“We believe that beavers will bring significant benefits to the National Park, both environmentally and economically, but we also understand that their impacts will need to be monitored carefully and, where necessary, addressed quickly and effectively. We will continue to work closely with people who own and work neighbouring land to ensure a robust monitoring and mitigation plan that maximises benefits and minimises negative impacts.”

Ollie Mackay, Head Ranger at Rothiemurchus said: “In the process of bringing the beavers back to the Cairngorms, Rothiemurchus – along with nearby landholdings within the Spey catchment – was identified as a potential area for release. We are pleased to be able to play our part in the Scottish Government’s strategy to expand the range of beavers.”

The beavers were humanely trapped in the Tay catchment before being taken to the Five Sisters Zoo in West Lothian for veterinary screening to ensure the animals are in good health, giving them the best chance to settle well into their new home. It is hoped this will happen quickly but partners fully recognise the mortality risks associated with this type of translocation project.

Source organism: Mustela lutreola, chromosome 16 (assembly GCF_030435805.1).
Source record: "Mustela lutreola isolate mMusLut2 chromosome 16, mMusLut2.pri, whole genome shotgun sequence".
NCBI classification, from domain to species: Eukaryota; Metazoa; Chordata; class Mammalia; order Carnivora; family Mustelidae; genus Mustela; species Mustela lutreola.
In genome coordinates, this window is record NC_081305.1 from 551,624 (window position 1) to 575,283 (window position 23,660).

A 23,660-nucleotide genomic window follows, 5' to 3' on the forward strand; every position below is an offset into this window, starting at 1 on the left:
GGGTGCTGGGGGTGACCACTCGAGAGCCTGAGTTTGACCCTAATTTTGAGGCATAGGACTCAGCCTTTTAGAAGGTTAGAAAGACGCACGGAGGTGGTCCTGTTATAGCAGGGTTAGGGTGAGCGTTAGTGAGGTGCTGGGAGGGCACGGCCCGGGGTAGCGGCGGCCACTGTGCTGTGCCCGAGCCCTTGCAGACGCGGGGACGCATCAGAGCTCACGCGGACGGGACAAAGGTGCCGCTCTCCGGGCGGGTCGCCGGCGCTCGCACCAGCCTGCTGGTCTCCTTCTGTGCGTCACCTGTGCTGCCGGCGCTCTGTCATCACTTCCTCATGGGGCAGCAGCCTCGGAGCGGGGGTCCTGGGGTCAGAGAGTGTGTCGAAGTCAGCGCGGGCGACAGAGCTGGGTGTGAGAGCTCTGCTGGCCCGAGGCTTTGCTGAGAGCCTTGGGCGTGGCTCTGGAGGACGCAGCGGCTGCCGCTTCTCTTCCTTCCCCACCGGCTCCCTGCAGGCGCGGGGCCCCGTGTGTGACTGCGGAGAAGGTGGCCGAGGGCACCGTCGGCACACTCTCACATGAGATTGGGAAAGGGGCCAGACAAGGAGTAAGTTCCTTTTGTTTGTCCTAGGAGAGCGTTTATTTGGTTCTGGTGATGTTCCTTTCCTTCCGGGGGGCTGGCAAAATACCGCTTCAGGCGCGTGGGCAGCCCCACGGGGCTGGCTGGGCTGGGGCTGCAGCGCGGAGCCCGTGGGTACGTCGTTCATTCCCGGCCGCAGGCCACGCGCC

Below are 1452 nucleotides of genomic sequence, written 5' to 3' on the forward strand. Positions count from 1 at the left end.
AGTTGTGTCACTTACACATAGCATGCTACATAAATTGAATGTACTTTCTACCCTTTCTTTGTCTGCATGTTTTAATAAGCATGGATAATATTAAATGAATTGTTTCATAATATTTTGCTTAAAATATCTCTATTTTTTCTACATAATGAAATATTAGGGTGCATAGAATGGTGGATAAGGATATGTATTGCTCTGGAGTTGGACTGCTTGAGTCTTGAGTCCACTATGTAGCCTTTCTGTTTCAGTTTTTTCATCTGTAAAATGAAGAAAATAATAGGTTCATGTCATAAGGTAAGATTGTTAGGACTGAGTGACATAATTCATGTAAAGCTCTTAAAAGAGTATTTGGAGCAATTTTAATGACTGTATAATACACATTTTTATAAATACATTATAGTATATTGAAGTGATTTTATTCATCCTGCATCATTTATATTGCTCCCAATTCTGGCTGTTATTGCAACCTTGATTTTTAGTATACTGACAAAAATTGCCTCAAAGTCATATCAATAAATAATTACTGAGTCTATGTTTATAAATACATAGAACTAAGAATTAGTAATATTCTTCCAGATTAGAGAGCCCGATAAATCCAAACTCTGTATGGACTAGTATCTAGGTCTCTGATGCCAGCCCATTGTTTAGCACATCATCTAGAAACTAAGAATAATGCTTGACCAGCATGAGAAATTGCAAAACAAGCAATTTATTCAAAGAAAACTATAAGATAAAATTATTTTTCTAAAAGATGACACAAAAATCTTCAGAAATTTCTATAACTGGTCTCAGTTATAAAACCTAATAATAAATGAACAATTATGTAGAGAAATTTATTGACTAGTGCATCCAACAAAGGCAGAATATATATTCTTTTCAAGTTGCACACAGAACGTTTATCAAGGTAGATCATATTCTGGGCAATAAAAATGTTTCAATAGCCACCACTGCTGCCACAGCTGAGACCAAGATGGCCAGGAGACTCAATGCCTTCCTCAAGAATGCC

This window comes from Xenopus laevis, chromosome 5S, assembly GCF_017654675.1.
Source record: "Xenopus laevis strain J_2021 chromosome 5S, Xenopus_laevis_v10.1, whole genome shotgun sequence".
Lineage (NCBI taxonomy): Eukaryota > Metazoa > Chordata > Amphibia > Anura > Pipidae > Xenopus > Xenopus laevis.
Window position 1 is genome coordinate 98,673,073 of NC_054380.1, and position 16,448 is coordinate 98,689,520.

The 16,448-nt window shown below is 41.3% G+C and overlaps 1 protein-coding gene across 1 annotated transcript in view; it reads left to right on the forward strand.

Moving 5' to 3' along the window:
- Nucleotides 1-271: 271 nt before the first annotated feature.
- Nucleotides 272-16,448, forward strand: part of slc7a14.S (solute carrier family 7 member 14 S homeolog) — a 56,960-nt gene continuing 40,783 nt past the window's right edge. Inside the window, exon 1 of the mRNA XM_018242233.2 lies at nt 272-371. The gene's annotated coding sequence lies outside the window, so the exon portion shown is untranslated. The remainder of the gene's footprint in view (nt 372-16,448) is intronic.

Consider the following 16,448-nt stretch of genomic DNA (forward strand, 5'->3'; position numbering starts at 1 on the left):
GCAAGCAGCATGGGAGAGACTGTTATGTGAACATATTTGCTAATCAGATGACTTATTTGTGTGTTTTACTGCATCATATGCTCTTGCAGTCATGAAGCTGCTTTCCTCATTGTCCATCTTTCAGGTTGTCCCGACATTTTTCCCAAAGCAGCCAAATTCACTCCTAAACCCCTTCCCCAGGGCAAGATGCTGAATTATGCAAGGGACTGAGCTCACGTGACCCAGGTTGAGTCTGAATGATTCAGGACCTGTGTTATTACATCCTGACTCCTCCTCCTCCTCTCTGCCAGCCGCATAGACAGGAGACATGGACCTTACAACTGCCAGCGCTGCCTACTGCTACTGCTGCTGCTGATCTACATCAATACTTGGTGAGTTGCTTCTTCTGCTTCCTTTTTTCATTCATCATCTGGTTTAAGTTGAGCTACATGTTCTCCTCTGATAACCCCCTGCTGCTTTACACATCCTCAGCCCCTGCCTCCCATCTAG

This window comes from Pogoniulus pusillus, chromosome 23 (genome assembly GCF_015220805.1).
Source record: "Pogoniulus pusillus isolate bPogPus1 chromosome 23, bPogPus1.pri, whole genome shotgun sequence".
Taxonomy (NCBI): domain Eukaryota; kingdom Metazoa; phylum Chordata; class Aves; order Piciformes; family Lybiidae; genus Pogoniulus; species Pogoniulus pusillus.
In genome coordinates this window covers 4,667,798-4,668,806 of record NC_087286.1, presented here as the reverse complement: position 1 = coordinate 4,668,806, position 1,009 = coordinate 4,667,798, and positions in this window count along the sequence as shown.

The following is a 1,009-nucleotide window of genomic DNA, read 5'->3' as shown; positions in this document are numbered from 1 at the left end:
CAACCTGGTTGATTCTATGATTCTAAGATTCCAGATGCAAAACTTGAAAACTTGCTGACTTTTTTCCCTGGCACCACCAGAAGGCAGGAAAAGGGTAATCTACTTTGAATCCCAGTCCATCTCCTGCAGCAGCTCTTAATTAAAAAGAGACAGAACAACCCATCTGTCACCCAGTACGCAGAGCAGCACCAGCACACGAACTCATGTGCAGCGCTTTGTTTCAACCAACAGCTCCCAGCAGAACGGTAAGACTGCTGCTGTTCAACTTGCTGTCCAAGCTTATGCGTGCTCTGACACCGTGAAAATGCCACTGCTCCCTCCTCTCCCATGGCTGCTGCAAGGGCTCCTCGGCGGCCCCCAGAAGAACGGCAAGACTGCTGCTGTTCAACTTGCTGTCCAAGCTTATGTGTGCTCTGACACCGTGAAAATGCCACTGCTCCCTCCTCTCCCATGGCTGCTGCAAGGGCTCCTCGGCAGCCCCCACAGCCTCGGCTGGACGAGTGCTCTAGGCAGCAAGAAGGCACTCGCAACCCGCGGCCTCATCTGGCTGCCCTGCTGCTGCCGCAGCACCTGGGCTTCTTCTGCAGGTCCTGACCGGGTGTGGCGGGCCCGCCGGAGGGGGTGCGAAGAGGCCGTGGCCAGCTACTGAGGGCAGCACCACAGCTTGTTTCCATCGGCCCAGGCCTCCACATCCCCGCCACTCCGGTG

To give them the best start, the beavers were released with a limited number of people present at the release site to minimise any possible stress to the animals. Both the beavers and their wider habitat will now be closely monitored by the Park Authority’s Beaver Officer and ranger service. This includes monitoring of water levels, use of camera traps to directly monitor beavers and mapping field signs of beaver activity.

There will be further beaver releases in the coming weeks and months, with the translocation licence from NatureScot allowing for up to six beaver families to be released in the Upper Spey catchment in the first year. Following on from Rothiemurchus, there will be a further staged release on Wildland Cairngorms Ltd in January with releases to follow at RSPB Scotland’s Insh Marshes Nature Reserve, subject to the same strict limits.

Dr Roisin Campbell-Palmer, Head of Restoration at Beaver Trust, said: “It has been profoundly rewarding to release the first pair of beavers today at Rothiemurchus. It’s a great achievement for a project which has been exemplary throughout, which we hope will act as a model for future releases across Scotland. We are confident the animals will thrive and bring real biodiversity benefits here due to the abundance of suitable habitat identified as part of our detailed modelling of the Spey catchment with the University of Exeter.